To this second, the loudest ANYTHING I've heard in my lifetime, was the sustained ovation from the Kings fans when the team returned home for Game 3 of the 1996 Western Conference Playoffs against the Seattle Supersonics. We did the radio pre-game show from court level and it was so loud you couldn't hear yourself speak with headphones on. 

Another treasured memory is an interview I did with Connie Hawkins. He sat with me live, court side, and we talked about the Lakers and Celtics rivalries for a good half hour. To this day, I wish I had a tape of that interview. 

As the resident young person on the Kings broadcast staff, I was also "Emcee-Boy". I was used to host events such as the NBA Stay in School Jam, or the NBA Draft Party. I didn't know it at the time, but I shared the microphone with future international TV news superstar Lisa Ling at one of the Stay in School Jams at ARCO. 

Attending any Kings game is a truly social event. When you have access as a media member it is even more social. Some of the best times during my run with the Kings was just hanging before the games in the media dining room or out near the court just after the doors opened. Chatting with Jerry Reynolds, Marty McNeal, or the notorious keeper of realness, R.E. Graswich, never failed to enlighten or amuse me. Some nights you might talk with Jason Ross or Guss Armstead, or Anna in the Kings Family Room. 

For all intents and purposes I was fired at the Arena too. It happened in the offices that dwell between the lower bowl and upper deck on the third floor. I was told that the Kings chose to not renew the contracts of myself and Derrek Dickey. 

Being a part of the NBA, no matter how small your role is, is a lifelong dream for many. I learned the hard way how fleeting it can be. 

Music matters

The best concert I saw at ARCO was certainly the 1997 Prince, "Jam of the Year" tour stop. My wife, Kim, favors the U2 "Zoo-TV" show from April 1992. My wife and I were blown away by Sade's vocal power (Sade with Digable Planets July 1993).  

ARCO in concert trim
Meeting some of your idols is a cool life event too. Inside the frame of the Arena I shook hands for the first time with James Harris III, better known as Jimmy Jam. The five-time Grammy winner used to be such a fan of the Minnesota Timberwolves, he attended Kings-T-Wolves Playoffs games in Sacramento. The two other musicians I introduced myself to were a young production/writing duo that were in the band, The Deele. With free access in the Arena as an employee, I wasn't supposed to be back stage at concerts but somehow I weaseled my way behind the stage to give a salute to Kenny "Babyface" Edmonds, and L.A. Reid. I recall Edmonds being shocked that I knew his real name.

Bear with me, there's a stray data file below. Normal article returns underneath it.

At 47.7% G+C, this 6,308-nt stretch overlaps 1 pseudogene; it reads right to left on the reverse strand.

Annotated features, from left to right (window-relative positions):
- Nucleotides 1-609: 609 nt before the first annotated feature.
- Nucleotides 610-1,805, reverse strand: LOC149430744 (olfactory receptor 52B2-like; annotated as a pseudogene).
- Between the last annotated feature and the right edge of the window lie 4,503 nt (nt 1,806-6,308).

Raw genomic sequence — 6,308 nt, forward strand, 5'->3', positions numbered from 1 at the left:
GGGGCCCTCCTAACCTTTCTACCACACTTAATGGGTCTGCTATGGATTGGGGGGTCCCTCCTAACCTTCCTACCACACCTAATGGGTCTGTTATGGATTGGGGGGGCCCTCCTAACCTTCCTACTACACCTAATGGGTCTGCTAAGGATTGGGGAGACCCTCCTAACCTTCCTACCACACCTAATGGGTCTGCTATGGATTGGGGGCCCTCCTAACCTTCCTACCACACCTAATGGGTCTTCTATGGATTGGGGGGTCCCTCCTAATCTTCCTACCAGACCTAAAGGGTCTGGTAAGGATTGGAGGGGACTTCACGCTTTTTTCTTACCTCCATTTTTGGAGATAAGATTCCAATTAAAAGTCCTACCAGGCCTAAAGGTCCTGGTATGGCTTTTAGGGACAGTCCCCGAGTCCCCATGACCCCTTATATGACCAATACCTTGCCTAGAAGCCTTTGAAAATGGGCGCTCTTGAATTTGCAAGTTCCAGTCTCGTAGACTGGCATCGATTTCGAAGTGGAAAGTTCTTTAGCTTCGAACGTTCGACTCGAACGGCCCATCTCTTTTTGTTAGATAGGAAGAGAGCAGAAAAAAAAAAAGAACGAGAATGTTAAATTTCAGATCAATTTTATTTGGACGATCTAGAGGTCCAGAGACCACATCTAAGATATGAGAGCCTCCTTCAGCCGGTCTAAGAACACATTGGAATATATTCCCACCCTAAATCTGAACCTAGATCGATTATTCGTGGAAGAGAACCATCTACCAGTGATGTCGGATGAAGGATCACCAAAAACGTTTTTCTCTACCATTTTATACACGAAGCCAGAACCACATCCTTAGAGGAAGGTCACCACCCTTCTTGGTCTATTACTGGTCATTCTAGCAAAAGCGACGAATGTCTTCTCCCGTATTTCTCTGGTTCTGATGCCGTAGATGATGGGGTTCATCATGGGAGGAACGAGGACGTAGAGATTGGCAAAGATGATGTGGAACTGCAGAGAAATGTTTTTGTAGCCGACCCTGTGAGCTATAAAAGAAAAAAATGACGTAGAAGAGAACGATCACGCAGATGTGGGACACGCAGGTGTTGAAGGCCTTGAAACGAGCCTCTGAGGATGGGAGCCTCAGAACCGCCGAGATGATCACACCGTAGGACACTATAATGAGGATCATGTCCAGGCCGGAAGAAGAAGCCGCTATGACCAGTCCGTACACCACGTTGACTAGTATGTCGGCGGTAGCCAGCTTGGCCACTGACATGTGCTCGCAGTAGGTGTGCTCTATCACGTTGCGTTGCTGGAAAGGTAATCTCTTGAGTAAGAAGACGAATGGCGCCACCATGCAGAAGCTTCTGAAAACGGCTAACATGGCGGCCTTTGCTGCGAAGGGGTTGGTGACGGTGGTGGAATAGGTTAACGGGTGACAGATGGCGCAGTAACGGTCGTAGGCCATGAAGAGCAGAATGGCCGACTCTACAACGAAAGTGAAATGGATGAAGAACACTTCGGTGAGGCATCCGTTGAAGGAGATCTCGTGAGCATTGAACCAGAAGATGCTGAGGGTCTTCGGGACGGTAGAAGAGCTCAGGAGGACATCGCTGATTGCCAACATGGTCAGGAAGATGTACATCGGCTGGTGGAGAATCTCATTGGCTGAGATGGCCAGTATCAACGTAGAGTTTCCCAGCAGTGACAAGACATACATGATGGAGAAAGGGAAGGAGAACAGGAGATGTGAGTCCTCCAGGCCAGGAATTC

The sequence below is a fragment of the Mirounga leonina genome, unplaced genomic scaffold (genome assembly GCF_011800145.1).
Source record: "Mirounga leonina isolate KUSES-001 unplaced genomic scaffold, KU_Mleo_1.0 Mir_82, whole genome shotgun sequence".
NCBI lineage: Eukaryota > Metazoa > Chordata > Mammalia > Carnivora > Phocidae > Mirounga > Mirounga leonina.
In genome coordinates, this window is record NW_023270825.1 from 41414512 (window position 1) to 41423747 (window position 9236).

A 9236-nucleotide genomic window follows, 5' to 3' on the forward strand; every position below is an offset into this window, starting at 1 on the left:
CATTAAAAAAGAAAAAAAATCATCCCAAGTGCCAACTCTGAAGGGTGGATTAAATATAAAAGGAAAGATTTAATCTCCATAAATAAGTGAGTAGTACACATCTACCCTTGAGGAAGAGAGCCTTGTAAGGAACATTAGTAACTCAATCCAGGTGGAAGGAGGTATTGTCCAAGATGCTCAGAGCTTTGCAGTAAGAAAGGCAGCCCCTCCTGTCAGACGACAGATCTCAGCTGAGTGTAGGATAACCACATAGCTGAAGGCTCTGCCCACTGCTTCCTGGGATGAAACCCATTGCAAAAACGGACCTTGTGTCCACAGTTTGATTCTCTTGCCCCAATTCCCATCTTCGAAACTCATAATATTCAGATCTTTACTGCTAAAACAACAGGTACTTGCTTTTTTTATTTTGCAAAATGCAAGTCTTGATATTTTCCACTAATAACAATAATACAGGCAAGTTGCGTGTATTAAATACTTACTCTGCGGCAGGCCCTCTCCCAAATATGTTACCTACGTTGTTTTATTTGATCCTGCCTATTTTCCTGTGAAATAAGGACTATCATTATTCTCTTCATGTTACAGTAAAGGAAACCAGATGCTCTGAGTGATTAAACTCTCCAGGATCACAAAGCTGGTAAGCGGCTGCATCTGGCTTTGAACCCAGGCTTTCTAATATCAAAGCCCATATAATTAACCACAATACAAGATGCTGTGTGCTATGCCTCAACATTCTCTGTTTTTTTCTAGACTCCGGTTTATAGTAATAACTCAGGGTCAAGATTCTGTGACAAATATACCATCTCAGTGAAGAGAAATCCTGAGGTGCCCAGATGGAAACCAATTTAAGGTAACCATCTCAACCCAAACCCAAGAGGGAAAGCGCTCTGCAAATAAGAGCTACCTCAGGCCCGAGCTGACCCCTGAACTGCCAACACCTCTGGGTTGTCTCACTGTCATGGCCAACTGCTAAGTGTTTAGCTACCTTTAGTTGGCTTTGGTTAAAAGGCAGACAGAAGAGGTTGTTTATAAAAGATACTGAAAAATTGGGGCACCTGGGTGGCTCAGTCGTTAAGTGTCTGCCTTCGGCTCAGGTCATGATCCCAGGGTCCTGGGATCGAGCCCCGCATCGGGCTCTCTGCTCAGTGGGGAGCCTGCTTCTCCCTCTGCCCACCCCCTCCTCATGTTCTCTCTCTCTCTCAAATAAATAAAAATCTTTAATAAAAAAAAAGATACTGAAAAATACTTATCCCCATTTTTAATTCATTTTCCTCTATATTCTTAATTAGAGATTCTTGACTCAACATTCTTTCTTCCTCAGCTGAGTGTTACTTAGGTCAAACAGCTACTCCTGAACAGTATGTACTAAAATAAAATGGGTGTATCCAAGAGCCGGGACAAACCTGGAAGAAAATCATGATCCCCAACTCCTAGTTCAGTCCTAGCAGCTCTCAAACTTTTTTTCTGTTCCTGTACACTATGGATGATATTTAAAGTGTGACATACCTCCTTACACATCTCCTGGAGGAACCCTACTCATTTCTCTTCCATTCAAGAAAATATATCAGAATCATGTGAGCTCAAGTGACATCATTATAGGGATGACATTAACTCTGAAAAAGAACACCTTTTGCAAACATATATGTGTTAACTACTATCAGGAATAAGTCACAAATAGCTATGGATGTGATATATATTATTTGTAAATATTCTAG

Meanwhile Raphael Saadiq was a regular at Kings games during the Mitch Richmond era. Saddiq, a crucial founding member of Tony! Toni! Tone'!, was close friends with Kings forward Brian Grant. 

While Wayman Tisdale was with the Kings, he too, was a friend in music. In my opinion, music was always Wayman's first love. He was a heck of a ball player too. Another friend in music I met was a security guard at ARCO by the name of Raymond Kennedy. Just less than a month ago we attended his funeral services.

Halftime talk

At halftime, for years, before they moved the radio broadcast vantage point upstairs, I would head into the Kings Family Room. My Dad would come back there during his break from calling the games and we would dissect the first half. It was not uncommon to have a short conversation with Wayne Cooper or his wife, Denise, two of my favorite people ever! 

Closing the Doors

We sit in section 115. Our family has had Kings season tickets since 1985. Team Dentist, Matt Campbell and his wife Irene sit right behind us, as do the Sheingold family. We made plans to sit near each other at the Golden 1 Center. 

I absolutely will not miss the narrow concourses at Sleep Train. The Arena just is not BIG enough for a large crowd at halftime or immediately following a game. I also will not miss the squeaky Locker Room door that is in perpetual need of WD40. (Listen carefully to interviews done near or in the Locker Room. You will hear that door!)

So, peace-out ARCO. Let's hope that the Golden 1 Center brings a new era of positive vibrations.